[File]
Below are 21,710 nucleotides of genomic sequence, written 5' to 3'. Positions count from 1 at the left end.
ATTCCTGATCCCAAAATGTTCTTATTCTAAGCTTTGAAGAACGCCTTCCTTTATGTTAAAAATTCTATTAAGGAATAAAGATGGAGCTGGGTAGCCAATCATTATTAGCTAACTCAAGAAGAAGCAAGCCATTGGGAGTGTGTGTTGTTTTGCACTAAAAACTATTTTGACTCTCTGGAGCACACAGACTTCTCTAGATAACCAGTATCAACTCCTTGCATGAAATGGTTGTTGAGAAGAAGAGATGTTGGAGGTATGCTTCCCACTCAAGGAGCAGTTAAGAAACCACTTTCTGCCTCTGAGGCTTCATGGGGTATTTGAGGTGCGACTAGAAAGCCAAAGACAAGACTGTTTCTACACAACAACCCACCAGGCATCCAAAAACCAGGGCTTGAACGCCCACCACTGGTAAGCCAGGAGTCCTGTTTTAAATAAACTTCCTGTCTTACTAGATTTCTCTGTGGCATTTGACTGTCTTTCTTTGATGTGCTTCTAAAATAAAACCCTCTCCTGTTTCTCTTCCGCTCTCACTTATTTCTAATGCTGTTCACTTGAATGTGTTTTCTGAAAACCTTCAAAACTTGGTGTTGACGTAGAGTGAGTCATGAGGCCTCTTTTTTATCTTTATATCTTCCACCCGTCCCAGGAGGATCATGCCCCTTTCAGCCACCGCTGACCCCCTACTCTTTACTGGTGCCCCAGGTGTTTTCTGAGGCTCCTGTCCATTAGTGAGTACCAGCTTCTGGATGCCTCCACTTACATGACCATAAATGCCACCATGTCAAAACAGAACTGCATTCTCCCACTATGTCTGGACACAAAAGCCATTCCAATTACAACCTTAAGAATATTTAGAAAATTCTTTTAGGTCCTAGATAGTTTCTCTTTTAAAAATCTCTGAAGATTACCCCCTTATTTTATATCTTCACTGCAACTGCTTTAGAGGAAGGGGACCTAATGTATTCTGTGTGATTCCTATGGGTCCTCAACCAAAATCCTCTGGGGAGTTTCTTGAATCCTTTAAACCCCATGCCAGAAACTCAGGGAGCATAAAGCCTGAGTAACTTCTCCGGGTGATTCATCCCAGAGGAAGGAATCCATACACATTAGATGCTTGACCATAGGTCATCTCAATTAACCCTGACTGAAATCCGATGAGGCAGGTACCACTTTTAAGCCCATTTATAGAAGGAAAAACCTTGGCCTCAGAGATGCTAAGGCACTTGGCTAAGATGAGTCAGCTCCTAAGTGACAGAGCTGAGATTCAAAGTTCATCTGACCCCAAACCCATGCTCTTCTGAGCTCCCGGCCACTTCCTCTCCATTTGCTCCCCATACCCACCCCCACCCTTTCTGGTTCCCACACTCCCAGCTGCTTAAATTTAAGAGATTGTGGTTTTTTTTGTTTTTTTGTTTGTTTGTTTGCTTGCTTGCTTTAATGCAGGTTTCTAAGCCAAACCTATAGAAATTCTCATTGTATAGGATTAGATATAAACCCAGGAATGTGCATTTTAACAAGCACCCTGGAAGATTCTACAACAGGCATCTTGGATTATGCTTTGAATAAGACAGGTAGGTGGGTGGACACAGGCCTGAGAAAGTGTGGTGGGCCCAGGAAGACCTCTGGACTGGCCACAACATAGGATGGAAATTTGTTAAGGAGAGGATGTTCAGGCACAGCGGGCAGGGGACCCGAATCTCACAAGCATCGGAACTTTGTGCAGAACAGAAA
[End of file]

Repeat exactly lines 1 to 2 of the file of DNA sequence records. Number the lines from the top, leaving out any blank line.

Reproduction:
Below are 21,710 nucleotides of genomic sequence, written 5' to 3'. Positions count from 1 at the left end.
ATTCCTGATCCCAAAATGTTCTTATTCTAAGCTTTGAAGAACGCCTTCCTTTATGTTAAAAATTCTATTAAGGAATAAAGATGGAGCTGGGTAGCCAATCATTATTAGCTAACTCAAGAAGAAGCAAGCCATTGGGAGTGTGTGTTGTTTTGCACTAAAAACTATTTTGACTCTCTGGAGCACACAGACTTCTCTAGATAACCAGTATCAACTCCTTGCATGAAATGGTTGTTGAGAAGAAGAGATGTTGGAGGTATGCTTCCCACTCAAGGAGCAGTTAAGAAACCACTTTCTGCCTCTGAGGCTTCATGGGGTATTTGAGGTGCGACTAGAAAGCCAAAGACAAGACTGTTTCTACACAACAACCCACCAGGCATCCAAAAACCAGGGCTTGAACGCCCACCACTGGTAAGCCAGGAGTCCTGTTTTAAATAAACTTCCTGTCTTACTAGATTTCTCTGTGGCATTTGACTGTCTTTCTTTGATGTGCTTCTAAAATAAAACCCTCTCCTGTTTCTCTTCCGCTCTCACTTATTTCTAATGCTGTTCACTTGAATGTGTTTTCTGAAAACCTTCAAAACTTGGTGTTGACGTAGAGTGAGTCATGAGGCCTCTTTTTTATCTTTATATCTTCCACCCGTCCCAGGAGGATCATGCCCCTTTCAGCCACCGCTGACCCCCTACTCTTTACTGGTGCCCCAGGTGTTTTCTGAGGCTCCTGTCCATTAGTGAGTACCAGCTTCTGGATGCCTCCACTTACATGACCATAAATGCCACCATGTCAAAACAGAACTGCATTCTCCCACTATGTCTGGACACAAAAGCCATTCCAATTACAACCTTAAGAATATTTAGAAAATTCTTTTAGGTCCTAGATAGTTTCTCTTTTAAAAATCTCTGAAGATTACCCCCTTATTTTATATCTTCACTGCAACTGCTTTAGAGGAAGGGGACCTAATGTATTCTGTGTGATTCCTATGGGTCCTCAACCAAAATCCTCTGGGGAGTTTCTTGAATCCTTTAAACCCCATGCCAGAAACTCAGGGAGCATAAAGCCTGAGTAACTTCTCCGGGTGATTCATCCCAGAGGAAGGAATCCATACACATTAGATGCTTGACCATAGGTCATCTCAATTAACCCTGACTGAAATCCGATGAGGCAGGTACCACTTTTAAGCCCATTTATAGAAGGAAAAACCTTGGCCTCAGAGATGCTAAGGCACTTGGCTAAGATGAGTCAGCTCCTAAGTGACAGAGCTGAGATTCAAAGTTCATCTGACCCCAAACCCATGCTCTTCTGAGCTCCCGGCCACTTCCTCTCCATTTGCTCCCCATACCCACCCCCACCCTTTCTGGTTCCCACACTCCCAGCTGCTTAAATTTAAGAGATTGTGGTTTTTTTTGTTTTTTTGTTTGTTTGTTTGCTTGCTTGCTTTAATGCAGGTTTCTAAGCCAAACCTATAGAAATTCTCATTGTATAGGATTAGATATAAACCCAGGAATGTGCATTTTAACAAGCACCCTGGAAGATTCTACAACAGGCATCTTGGATTATGCTTTGAATAAGACAGGTAGGTGGGTGGACACAGGCCTGAGAAAGTGTGGTGGGCCCAGGAAGACCTCTGGACTGGCCACAACATAGGATGGAAATTTGTTAAGGAGAGGATGTTCAGGCACAGCGGGCAGGGGACCCGAATCTCACAAGCATCGGAACTTTGTGCAGAACAGAAA